The Nigeria National Petroleum Corporation (NNPC), on Tuesday, rescinded Vice President Yemi Osinbanjo’s statement over the payment of fuel subsidy, saying the federal govoernment is responsible for the payment.
NNPC Chief Operating Officer (COO) in charge of Refineries, Anibor Kragha, made the disclosure at the continuation of the Ad-hoc Committee of the House of Representatives investigating the status of the country’s four refineries and Turn Around Maintenance (TAM) in Abuja.
Kragha’s statement which totally contradicts that of the Vice President is coming a few months after Vice President Yemi Osinbajo claimed, while on a visitation tour to Oando and Total fuel depots in Apapa area of Lagos, that NNPC and not the Federal Government is in charge of paying for the fuel subsidy.
Osinbajo had earlier said since the corporation is directly involved in trading of fuel, it bears the cost. According to him, “NNPC is trading fuel; the Federal Government is not, at the moment, paying for any subsidy. NNPC is trading, if you are buying and selling fuel, you would have to be able to pay for it. So it’s not a question of government provision for subsidy, the Federal Government, at the moment isn’t paying any subsidy.”
The positions of the government and the national oil company further deepens the controversy surrounding payment of subsidy by the present administration.
Speaking on the failure of the corporation to conduct periodic maintenance on the refineries in due time, the lawmakers expressed displeasure and demanded explanation on why the maintenance of the refineries could not be done despite the huge amount of money spent on fuel subsidy monthly.
“When the issue of TAM came up, you said it should be after two years, but it’s now about 10 years. You said the reason is that you don’t have funds, but you have money to pay for subsidy, which runs into trillions that can build refineries. Where do you get money to pay for subsidy then?” Muhammad Datti (APC, Kaduna), Chairman of the Ad-hoc Committee queried.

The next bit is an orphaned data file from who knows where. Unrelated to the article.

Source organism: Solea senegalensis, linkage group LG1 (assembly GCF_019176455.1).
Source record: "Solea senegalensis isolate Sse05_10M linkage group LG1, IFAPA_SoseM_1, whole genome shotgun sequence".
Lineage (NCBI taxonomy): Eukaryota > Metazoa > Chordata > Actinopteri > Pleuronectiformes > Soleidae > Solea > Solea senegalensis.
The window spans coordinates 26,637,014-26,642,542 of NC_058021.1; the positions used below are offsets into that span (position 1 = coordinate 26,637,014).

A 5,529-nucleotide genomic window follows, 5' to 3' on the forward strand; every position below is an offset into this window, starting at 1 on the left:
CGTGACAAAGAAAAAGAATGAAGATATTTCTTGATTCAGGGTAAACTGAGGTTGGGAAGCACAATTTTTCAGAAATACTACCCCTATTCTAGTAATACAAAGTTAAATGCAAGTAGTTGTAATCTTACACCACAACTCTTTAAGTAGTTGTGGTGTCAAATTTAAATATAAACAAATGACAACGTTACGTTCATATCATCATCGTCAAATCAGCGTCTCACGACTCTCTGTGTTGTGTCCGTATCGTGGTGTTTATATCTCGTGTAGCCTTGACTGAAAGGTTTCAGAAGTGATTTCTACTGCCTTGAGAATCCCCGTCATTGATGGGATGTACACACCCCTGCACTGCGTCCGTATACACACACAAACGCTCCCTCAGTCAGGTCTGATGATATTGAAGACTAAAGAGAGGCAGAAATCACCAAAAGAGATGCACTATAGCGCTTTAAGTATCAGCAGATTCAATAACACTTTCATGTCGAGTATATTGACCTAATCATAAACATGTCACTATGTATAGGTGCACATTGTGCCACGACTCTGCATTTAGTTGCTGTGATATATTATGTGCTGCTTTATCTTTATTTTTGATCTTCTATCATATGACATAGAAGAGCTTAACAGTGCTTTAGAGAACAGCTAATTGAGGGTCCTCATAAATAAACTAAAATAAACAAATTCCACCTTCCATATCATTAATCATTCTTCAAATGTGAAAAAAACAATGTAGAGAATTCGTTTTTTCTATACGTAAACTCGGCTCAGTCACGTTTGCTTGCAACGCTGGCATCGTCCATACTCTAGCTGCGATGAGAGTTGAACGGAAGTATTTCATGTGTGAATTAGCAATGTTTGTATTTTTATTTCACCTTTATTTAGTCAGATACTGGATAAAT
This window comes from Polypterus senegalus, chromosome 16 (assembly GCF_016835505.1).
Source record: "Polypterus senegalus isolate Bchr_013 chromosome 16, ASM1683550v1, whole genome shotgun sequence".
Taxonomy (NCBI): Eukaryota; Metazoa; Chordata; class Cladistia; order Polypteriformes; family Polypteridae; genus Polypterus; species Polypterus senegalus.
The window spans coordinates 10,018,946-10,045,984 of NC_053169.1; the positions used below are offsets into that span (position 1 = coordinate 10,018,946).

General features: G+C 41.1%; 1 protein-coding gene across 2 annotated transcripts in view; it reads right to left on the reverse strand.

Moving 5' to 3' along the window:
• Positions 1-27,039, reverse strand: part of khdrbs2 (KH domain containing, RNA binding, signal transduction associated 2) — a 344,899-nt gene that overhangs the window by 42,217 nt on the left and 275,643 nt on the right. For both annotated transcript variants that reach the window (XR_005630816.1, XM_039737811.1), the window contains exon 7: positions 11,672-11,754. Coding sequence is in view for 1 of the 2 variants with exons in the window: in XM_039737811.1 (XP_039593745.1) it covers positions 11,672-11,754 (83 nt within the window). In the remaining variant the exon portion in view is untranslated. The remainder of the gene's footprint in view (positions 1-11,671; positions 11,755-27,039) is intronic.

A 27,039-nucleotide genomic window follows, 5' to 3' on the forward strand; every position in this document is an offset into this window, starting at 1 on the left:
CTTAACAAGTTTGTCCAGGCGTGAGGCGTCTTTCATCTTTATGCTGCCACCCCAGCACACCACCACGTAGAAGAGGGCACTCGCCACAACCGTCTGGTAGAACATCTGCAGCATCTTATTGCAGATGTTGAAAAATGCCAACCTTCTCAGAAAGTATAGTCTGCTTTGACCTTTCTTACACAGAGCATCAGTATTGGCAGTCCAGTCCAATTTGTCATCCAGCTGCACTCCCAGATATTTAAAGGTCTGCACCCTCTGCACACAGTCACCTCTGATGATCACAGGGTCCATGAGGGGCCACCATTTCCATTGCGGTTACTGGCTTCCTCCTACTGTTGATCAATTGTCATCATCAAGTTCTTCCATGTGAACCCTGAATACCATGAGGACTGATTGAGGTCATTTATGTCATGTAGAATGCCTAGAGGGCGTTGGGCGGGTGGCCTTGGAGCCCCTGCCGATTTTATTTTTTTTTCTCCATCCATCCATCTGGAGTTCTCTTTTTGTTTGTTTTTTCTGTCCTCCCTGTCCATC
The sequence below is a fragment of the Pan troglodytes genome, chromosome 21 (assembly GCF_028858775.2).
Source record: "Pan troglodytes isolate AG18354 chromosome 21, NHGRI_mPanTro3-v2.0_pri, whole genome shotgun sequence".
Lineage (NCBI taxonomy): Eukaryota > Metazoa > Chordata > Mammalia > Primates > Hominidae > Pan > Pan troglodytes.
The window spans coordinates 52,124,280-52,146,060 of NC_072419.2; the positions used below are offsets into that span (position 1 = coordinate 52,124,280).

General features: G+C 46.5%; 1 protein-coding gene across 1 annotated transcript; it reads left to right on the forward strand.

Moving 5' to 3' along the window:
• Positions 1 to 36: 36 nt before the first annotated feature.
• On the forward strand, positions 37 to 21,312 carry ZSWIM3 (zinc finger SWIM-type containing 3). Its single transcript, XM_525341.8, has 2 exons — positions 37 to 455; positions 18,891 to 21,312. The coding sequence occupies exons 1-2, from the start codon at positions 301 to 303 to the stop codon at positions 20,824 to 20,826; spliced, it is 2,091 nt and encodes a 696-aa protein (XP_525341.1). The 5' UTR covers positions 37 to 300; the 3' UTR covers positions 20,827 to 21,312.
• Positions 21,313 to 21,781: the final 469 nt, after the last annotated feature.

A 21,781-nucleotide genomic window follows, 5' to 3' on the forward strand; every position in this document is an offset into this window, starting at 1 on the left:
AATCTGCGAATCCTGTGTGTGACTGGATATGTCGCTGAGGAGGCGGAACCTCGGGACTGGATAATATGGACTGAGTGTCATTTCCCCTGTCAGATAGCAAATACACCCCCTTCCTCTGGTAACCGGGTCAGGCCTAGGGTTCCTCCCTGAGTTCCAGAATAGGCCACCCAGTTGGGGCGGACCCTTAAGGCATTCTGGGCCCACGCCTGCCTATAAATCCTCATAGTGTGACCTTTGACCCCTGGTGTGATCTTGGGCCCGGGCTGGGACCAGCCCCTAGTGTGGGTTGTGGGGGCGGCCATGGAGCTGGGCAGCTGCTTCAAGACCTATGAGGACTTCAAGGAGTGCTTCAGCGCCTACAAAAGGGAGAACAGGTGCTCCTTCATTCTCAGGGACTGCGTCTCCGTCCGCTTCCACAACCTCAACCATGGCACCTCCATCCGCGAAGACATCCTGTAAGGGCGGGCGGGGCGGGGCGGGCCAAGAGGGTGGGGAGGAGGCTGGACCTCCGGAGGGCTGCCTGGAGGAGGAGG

Responding to the allegation, Kragha revealed that the refineries could not be maintained as and when due because of lack of funds, he disclosed that it was the Federal Government that is responsible for the payment of fuel subsidy and not the corporation.
These statements have kept eyebrows of Nigerians raised on who is saddled with the responsibility of payment of fuel subsidy after the Federal Government had announced its removal in 2016.
Meanwhile, the Ad-hoc Committee instructed the NNPC to furnish the committee with all relevant documents needed for the investigation.
The panel requested that the corporation produce list of all its contractors for the Turn Around Maintenance (TAM); the selection method for the contractors to know if due process was followed, certificates of completion by the companies; audited accounts of the four refineries for the five years and their budgets for the same period.
“We have agreed within the committee that you should be given one week to submit all the documents. You should make full submission on the documents,” Datti said.
The ad-hoc panel also called on officials of the Nigeria Extractive Industry Transparency Initiative (NEITI), Accountant General of the Federation, Anthony Ayene, over billions of naira spent on the Turn Around Maintenance (TAM) of the refineries with no visible improvement.
The hearing, however, led to serious argument between the lawmakers and officials of the Nigeria National Petroleum Corporation (NNPC).
Also, the Petroleum and Natural Gas Senior Staff Association of Nigeria (PENGASSAN) has hinted that certain operational model have to be adopted for the optimal performance of the four refineries.
Timothy Jayoba, who was speaking on behalf of PENGASSAN’s Central Working Committee, proposed modifications of the Nigeria Liquefied and Natural Gas (NLNG) model and the NNPC financing model, adding that the models modification would enable government to have a stake but the refineries would be run by private individuals to ensure full operations.
Jayoba, while highlighting the refineries’ problems, stated that the four refineries were “running on a faulty business model,” adding that the Port Harcourt Refinery had maintenance three times instead of 14; Warri Refinery had four instead of 20 and Kaduna Refinery had five instead of 19.
By Oluwasegun Olakoyenikan….
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